This one really hurt. It hurt because Maryland was an intense, emotional and efficient basketball team for the first time in two weeks.
It hurt because a 10-point lead was blown. And it hurt because in the last minute today, the Terrapins had one chance after another to win, only to lose to Duke, the team it likes the least, 55-54.
Duke guard Tom Emma hit two foul shots with three seconds left to give the Blue Devils their margin of victory. Emma got to the line because Chip Engelland's 22-foot shot from the left-hand corner hit the rim and bounded over the heads of Maryland's rebounders, who had position underneath.
It went to the 6-foot-2 Emma, who immediately went up to shoot and was fouled by Dutch Morley. "It was close," Morley said. "But close meant it wasn't close."
Maryland Coach Lefty Driesell called time to give Emma, Duke's best free throw shooter (85 per cent), time to think about the job he had to do. With the capacity crowd of 8,564 quiet for perhaps the first time all day, Emma made both shots.
"I knew I was going to make them," said Emma, who had five rebounds in the second half. "Foul shooting is the thing I do best."
Greg Manning took the ensuing inhounds pass at midcourt, and, with nobody near him, got to within 28 feet before thorwing up a shot. Referee Joe Forte's hand was in the air to indicate the shot would count as the ball rimmed the hoop, seemed to go in, then came spinning back out.
That set off a wild midcourt celebration as the stunned Terps watched in disbelief. The scene was reminiscent of last year's ACC tournament, another Duke one-point victory, another Maryland shot shot just missing at the buzzer.
"I was supposed to call time out when I got to midcourt," manning said. "But when I got the ball there was nobody around me so I just went. I didn't go in. I should have called time out. If I had it to do over again, I sure would have called time."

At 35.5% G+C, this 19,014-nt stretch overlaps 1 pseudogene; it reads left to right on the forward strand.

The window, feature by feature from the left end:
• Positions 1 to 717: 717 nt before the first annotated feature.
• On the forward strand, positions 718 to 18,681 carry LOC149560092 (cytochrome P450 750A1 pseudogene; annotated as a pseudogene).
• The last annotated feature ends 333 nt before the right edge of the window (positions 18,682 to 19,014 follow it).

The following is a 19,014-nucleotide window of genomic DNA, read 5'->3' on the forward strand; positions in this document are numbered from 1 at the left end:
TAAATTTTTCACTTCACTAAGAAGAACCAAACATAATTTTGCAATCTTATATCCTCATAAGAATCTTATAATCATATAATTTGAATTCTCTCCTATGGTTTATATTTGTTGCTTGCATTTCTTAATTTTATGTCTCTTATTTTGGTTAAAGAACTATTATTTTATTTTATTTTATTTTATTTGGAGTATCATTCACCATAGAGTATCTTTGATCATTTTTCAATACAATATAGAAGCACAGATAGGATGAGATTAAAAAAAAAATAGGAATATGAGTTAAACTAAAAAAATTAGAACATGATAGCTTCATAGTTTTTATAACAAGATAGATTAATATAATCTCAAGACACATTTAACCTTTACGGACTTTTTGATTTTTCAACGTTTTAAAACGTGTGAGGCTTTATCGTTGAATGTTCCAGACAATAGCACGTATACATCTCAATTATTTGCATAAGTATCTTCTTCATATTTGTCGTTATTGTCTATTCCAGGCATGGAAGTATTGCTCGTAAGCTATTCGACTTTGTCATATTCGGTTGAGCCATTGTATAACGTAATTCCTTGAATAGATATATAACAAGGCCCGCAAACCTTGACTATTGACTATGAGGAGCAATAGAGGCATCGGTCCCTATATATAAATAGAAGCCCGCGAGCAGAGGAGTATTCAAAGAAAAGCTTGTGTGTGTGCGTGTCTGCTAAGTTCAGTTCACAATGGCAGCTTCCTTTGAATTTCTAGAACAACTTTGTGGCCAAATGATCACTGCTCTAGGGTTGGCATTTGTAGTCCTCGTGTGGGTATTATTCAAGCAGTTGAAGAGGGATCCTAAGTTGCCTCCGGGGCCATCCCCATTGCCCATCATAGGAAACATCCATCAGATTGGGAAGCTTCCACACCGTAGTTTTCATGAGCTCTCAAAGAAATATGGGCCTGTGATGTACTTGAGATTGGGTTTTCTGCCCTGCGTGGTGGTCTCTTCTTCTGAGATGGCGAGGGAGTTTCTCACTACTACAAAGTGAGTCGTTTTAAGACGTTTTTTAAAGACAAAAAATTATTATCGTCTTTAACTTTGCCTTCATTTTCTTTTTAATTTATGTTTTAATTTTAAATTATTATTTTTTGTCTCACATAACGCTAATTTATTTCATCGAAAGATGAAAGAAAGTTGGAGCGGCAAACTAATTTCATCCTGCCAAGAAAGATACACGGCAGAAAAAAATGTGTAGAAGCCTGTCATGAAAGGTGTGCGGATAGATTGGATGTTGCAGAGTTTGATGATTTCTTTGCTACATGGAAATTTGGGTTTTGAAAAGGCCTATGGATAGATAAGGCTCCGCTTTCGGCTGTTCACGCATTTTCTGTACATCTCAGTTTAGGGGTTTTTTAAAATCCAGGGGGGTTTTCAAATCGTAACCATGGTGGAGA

The Terps would love to do many things over again. They played well, shooting 49 percent after a horrendous first five minutes (52 percent in the second half) but could not put Duke away. Now, with their Acc record at 5-4 and their overall mark 15-6, their once virtually automatic NCAA bid is in jeopardy. Suddenly, fifth-place Duke (4-5, 13-8), which has won six of its last seven, is a lot closer to the Terps than first-place Virginia.
"We played hard, we worked hard, I coached hard," said a clearly distraught Driesell. "We just ain't getting it done at the end of close games. This time it was inches."
For most of the afternoon, it didn't seem as if inches or a close finish would be involved. Duke was awful the first half, shooting just 33 percent from the floor. Only Vince Taylor, five of six from the floor, kept the score respectable as the Terps led, 28-22, at the half.
Quickly, the six-point lead became 10 during the first 90 seconds of the second half as Albert King (10 points on four-of-10 shooting from the field) hit a 17-footer to make it 34-24. Duke made a run to cut it to 34-32, but then the Terps got their transition game working briefly, helped by two terrible passes by Duke center Mike Tissaw.
King's last field goal of the game with 15:10 left made it 36-32, then baskets by Graham, Manning and Graham opened it back to 42-32 with 12:40 to go.